Food in Quebec
Montreal is a great food city, full of excellent restaurants, and food from all over the world. But we also have our own special foods that you won’t find anywhere else in Canada or North America.
Fast Food Snack
Poutine is a high-fat, high-salt, high-calorie fast food snack. Some people think it is disgusting, but millions of Quebeckers (and visitors) love it. There are different kinds with different sauces and meats, and you can get it in almost any small, independent fast-food restaurant in the city.
There is a famous 24-hour poutine restaurant in Montreal called La Banquise. They have 30 kinds of poutine. It is at 994 Rachel Street East near Lafontaine Park.
Poutine is everywhere in Quebec, and it is spreading to other parts of Canada, but it doesn’t have a long history. There are many stories about who invented it, but one of the most popular is that it was first made in 1957 in the small town of Warwick, northeast of Montreal.
Fresh Cheese Curds
A good poutine must have freshly made French fries that are hot and not too oily, and gravy that has a good flavour. The most important ingredient is the cheese curds. Cheese curds are freshly made white cheddar cheese grains. It is very important that they are made the same day. You can usually buy today’s cheese curds in supermarkets, but they are not refrigerated. You can tell if they are fresh by the “squeak” when you bite them. If they are too old, they don’t “squeak” on your teeth.
Another Montreal specialty is smoked meat [viande fumée]. It is beef that has been spiced and smoked.
It is similar to a deli meat in New York called pastrami. It originates from the Jewish immigrants who came to Montreal around a hundred years ago. Tourists in the city often want to have a Montreal smoked meat sandwich when they are here. It is usually served warm and sliced in a thick sandwich on rye bread and with mustard.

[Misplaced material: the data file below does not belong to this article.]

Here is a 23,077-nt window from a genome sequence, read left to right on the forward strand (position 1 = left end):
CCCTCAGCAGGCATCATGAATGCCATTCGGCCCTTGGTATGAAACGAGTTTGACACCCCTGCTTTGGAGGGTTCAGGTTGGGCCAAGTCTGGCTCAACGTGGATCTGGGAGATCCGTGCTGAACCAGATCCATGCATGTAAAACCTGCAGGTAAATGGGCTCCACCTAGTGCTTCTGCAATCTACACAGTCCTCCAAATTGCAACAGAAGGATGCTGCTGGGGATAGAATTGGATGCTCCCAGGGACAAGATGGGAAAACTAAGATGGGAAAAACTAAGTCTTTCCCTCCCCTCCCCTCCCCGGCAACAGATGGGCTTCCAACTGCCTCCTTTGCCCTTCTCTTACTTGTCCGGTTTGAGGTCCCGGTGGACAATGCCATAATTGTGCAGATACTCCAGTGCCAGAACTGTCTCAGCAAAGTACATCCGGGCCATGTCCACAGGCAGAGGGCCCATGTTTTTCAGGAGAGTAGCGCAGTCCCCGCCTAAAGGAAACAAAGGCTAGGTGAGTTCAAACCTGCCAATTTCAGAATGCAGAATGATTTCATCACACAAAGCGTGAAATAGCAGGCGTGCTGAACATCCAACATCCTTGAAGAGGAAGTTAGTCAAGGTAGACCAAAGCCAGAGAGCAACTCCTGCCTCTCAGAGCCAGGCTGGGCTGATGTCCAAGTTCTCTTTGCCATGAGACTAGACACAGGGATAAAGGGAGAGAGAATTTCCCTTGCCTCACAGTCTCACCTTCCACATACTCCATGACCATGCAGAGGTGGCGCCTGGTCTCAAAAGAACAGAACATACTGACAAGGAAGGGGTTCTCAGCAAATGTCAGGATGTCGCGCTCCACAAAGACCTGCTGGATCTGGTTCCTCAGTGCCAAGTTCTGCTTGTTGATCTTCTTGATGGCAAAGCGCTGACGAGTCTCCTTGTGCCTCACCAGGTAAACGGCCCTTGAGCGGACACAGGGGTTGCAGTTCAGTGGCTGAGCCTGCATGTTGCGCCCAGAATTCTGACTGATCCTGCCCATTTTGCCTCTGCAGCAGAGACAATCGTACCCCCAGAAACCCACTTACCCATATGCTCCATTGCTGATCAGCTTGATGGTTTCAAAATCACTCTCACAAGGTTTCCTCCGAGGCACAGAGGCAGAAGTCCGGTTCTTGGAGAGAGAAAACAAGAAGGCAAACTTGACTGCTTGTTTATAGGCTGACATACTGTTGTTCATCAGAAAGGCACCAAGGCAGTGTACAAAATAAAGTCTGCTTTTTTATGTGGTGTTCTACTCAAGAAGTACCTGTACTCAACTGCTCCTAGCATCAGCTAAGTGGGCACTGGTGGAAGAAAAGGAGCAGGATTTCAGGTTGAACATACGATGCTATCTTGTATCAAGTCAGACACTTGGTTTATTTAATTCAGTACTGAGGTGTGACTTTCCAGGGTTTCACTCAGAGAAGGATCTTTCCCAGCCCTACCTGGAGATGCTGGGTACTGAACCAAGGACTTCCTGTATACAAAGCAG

Maple syrup is famous all over the world for its sweet taste and beautiful amber colour. Over 75% of the world’s maple syrup is made in Quebec from the sugar maple trees (there is a maple leaf on the flag of Canada).
What is Maple Syrup?
Like all trees, maple trees have sap (liquid) inside them. In the spring, when the temperatures get above freezing (0° C), the sap in the sugar maples starts to move inside the tree. If you make a hole in the tree, the sap will run out into a bucket. If you collect a lot of the liquid sap, and then boil it for many hours, it is reduced to maple syrup.
Real maple syrup is very sweet and delicious, and it is expensive. It is normal to pay between $7.00 to $10.00 for a can of syrup, with the price changing every year because each year’s harvest is different. The lighter grades are usually more expensive, too.
Quebeckers have made many different treats with maple syrup – maple sugar, maple butter, maple candy, and sugar pie. Sugar pie is a favourite traditional dessert in Quebec.
A popular springtime tradition is to go “sugaring off” at a sugar shack [cabane à sucre]. Most sugar shacks are in small towns outside the city. They show visitors how to make maple syrup the traditional way, and they make maple taffee by pouring hot, thick syrup on the snow to cool it.
This is followed by a big, traditional Quebec meal with ham, bacon, sausages, eggs, beans, pea soup, pork rinds [oreilles de crisse], and maple sugar pie. In most sugar shacks, there is usually traditional Quebec folk music and dancing after lunch. If you get a chance to go sugaring off, you get an idea of traditional Quebec culture.
You can learn more about maple syrup production, culture and health benefits here: Quebec Maple Syrup Producers.
Montrealers love their bagels, and they will always tell you Montreal bagels are better than the bagels from other cities like New York.
Fairmount or Saint Viateur
Montrealers usually have a favourite bagel shop in the Mile End neighbourhood: Fairmount Bagel (74 Fairmount West, near the corner of Saint Urbain Map) or Saint Viateur Bagel (263 St. Viateur West, near the corner of Jeanne-Mance Map).
How To Eat
A real Montreal bagel is baked in a wood-fired oven after the dough has been boiled in water. Montreal bagels are chewier and denser than the other bread “bagels” you sometimes find in supermarkets. The most popular kinds are sesame seed and poppy seed.
When they are fresh and still warm, they are delicious to eat plain. You can slice them and toast them in a toaster. People love to put cream cheese, smoked salmon and capers or onions on a half bagel for a special breakfast or lunch.